The National Trust welcomed local primary school children from Straidbilly, Dunseverick and Bushmills back to Innisfree Farm to enjoy the great outdoors and the fun activity of harvesting their pre-planted potatoes as part of a community involvement initiative which aims to teach young people the importance of protecting the environment.
For the past six years local school children have been invited to take part in a potato planting project, where they plant in spring time and harvest in the autumn under the careful guidance of Dr Cliff Henry, Area Ranger for the National Trust.
Cliff tells the children of our local ‘Potato Wizard’ John Clarke, a potato breeder from the area who was completely self-taught in potato breeding having read books in his local library in Ballycastle.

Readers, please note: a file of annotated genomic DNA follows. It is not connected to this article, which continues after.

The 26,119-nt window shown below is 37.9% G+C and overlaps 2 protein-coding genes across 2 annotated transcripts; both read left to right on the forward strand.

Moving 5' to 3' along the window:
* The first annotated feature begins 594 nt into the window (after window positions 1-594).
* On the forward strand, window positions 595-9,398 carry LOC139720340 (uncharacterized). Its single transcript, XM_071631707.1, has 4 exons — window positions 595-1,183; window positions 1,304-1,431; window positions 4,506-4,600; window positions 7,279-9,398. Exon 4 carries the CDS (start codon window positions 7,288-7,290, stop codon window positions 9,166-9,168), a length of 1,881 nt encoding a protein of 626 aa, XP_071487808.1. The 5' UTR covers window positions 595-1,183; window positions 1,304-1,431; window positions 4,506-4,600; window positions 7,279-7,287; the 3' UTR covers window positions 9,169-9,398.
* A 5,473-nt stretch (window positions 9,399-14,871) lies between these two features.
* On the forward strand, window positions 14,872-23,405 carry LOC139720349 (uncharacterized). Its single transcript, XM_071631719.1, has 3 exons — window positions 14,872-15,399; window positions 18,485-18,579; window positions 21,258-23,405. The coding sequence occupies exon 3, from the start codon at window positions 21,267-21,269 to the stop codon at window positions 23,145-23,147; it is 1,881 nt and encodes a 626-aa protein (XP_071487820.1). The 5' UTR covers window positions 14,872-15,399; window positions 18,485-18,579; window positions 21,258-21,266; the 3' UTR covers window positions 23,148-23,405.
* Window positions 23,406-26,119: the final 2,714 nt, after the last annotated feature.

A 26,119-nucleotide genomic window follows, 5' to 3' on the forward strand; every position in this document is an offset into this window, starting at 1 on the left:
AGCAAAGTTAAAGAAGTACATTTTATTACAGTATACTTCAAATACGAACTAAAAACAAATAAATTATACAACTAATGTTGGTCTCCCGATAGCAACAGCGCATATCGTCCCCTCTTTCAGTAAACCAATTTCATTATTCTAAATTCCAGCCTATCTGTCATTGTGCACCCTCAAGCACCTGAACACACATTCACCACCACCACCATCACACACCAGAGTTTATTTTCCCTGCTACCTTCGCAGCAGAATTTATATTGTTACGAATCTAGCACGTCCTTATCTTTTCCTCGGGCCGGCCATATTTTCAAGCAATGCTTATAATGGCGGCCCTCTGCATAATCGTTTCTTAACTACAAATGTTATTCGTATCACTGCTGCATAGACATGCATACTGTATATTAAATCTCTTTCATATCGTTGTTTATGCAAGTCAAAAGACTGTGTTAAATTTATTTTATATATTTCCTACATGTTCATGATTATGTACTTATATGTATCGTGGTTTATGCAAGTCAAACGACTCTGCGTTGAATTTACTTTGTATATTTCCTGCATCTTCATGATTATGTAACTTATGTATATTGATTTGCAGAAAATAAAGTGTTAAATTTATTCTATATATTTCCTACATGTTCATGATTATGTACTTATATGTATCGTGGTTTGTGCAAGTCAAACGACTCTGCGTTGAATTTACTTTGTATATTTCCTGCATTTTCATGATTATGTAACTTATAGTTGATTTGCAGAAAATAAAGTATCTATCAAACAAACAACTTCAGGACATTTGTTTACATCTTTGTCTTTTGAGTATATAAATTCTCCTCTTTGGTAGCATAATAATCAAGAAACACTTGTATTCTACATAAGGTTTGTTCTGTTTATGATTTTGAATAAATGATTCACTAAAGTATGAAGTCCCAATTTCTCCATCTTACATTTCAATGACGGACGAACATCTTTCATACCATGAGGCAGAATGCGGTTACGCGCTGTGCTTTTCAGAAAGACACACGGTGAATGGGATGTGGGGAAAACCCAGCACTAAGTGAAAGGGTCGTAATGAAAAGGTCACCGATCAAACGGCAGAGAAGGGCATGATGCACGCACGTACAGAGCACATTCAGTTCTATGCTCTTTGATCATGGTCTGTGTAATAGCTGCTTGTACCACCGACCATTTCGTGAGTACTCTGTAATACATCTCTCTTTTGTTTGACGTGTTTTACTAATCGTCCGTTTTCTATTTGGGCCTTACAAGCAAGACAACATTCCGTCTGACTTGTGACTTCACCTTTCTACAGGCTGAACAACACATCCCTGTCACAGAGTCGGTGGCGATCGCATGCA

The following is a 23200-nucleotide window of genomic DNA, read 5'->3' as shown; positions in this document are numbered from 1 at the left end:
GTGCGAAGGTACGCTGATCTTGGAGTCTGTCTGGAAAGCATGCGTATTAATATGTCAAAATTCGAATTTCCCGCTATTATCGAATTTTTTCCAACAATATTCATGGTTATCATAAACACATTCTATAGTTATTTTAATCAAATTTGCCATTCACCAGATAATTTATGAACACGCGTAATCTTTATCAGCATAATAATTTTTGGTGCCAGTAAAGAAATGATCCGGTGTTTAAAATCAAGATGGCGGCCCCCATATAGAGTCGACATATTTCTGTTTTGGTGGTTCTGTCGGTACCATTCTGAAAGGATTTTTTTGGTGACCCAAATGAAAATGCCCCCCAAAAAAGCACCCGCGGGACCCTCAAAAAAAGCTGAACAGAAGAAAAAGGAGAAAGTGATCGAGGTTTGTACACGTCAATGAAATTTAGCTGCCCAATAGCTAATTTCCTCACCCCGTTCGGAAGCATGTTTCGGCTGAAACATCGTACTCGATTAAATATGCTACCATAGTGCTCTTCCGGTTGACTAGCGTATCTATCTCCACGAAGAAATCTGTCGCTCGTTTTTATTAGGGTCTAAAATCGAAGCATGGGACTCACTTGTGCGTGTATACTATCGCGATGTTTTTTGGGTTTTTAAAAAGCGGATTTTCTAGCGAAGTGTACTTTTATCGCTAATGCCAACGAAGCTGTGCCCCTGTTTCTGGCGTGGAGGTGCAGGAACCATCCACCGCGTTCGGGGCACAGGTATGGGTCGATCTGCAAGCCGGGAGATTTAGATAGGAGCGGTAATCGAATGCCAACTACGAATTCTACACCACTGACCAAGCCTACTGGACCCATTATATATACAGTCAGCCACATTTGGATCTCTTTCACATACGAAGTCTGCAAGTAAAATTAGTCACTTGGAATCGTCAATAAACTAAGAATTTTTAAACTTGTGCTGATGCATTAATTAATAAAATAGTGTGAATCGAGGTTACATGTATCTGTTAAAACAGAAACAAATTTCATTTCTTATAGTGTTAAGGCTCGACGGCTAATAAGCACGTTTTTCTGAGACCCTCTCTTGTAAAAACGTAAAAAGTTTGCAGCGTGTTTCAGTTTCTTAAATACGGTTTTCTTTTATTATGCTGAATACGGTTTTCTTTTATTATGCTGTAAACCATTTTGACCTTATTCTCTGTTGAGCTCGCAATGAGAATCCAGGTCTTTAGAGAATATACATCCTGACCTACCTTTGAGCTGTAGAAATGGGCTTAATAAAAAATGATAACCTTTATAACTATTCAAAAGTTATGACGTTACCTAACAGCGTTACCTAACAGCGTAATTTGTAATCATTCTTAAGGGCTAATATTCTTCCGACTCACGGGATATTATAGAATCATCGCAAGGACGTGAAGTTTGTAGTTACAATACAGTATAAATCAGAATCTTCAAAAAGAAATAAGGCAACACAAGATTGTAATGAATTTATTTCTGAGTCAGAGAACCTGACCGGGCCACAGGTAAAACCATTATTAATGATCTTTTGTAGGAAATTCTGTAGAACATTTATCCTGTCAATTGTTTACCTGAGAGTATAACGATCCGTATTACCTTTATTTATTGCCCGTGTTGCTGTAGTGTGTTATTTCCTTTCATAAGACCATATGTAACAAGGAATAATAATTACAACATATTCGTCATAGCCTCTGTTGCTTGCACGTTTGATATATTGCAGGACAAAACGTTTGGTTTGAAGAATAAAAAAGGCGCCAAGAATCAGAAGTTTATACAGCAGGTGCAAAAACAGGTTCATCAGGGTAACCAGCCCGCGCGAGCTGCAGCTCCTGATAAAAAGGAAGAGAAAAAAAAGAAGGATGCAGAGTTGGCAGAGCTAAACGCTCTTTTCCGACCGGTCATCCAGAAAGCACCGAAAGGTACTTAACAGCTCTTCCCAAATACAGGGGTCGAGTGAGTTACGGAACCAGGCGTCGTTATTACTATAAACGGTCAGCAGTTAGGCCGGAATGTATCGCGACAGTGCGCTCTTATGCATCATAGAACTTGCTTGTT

He is the man we can thank for the very popular Maris Piper potato variety that we know and love today.
The activity teaches children how potatoes are planted, cared for and harvested teaching them the hard work that goes into how the humble spud which ends up on their plate for dinner, and the best part, they get to take some home for cooking.
On Saturday 13 October, the National Trust will hold the much-loved annual Northern Ireland Potato Festival which boasts a line-up of attractions including Naturally North Coast and Glens artisan market with food and craft producers, cookery demonstrations and talks, bouncy castles, exhibitions and displays, potato inspired games and a petting farm, including a cookery theatre compered by NI Food Ambassador Paula McIntyre MBE.